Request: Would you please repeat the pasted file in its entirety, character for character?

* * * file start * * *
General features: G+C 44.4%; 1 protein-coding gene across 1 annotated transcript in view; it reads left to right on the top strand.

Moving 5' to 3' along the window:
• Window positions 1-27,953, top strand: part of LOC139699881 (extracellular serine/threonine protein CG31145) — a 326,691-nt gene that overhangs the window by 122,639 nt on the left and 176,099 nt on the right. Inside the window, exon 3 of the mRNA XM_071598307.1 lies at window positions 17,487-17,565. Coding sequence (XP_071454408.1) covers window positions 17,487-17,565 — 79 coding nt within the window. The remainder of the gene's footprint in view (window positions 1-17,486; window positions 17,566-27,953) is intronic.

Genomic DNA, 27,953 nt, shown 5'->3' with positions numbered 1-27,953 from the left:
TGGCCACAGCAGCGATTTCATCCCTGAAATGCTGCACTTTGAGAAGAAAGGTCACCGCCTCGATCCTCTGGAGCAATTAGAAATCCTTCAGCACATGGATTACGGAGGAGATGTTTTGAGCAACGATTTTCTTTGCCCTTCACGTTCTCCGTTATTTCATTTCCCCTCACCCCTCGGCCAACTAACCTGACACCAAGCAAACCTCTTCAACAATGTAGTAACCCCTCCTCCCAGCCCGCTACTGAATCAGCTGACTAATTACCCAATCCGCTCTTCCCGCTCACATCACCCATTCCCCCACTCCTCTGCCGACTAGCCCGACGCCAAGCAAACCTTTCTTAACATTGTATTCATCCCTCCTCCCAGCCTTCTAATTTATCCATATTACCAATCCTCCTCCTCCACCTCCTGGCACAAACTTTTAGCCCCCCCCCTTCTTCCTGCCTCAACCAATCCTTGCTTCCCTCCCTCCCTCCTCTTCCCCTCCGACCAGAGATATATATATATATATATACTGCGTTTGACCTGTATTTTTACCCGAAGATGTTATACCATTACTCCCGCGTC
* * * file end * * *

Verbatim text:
General features: G+C 44.4%; 1 protein-coding gene across 1 annotated transcript in view; it reads left to right on the top strand.

Moving 5' to 3' along the window:
• Window positions 1-27,953, top strand: part of LOC139699881 (extracellular serine/threonine protein CG31145) — a 326,691-nt gene that overhangs the window by 122,639 nt on the left and 176,099 nt on the right. Inside the window, exon 3 of the mRNA XM_071598307.1 lies at window positions 17,487-17,565. Coding sequence (XP_071454408.1) covers window positions 17,487-17,565 — 79 coding nt within the window. The remainder of the gene's footprint in view (window positions 1-17,486; window positions 17,566-27,953) is intronic.

Genomic DNA, 27,953 nt, shown 5'->3' with positions numbered 1-27,953 from the left:
TGGCCACAGCAGCGATTTCATCCCTGAAATGCTGCACTTTGAGAAGAAAGGTCACCGCCTCGATCCTCTGGAGCAATTAGAAATCCTTCAGCACATGGATTACGGAGGAGATGTTTTGAGCAACGATTTTCTTTGCCCTTCACGTTCTCCGTTATTTCATTTCCCCTCACCCCTCGGCCAACTAACCTGACACCAAGCAAACCTCTTCAACAATGTAGTAACCCCTCCTCCCAGCCCGCTACTGAATCAGCTGACTAATTACCCAATCCGCTCTTCCCGCTCACATCACCCATTCCCCCACTCCTCTGCCGACTAGCCCGACGCCAAGCAAACCTTTCTTAACATTGTATTCATCCCTCCTCCCAGCCTTCTAATTTATCCATATTACCAATCCTCCTCCTCCACCTCCTGGCACAAACTTTTAGCCCCCCCCCTTCTTCCTGCCTCAACCAATCCTTGCTTCCCTCCCTCCCTCCTCTTCCCCTCCGACCAGAGATATATATATATATATATACTGCGTTTGACCTGTATTTTTACCCGAAGATGTTATACCATTACTCCCGCGTC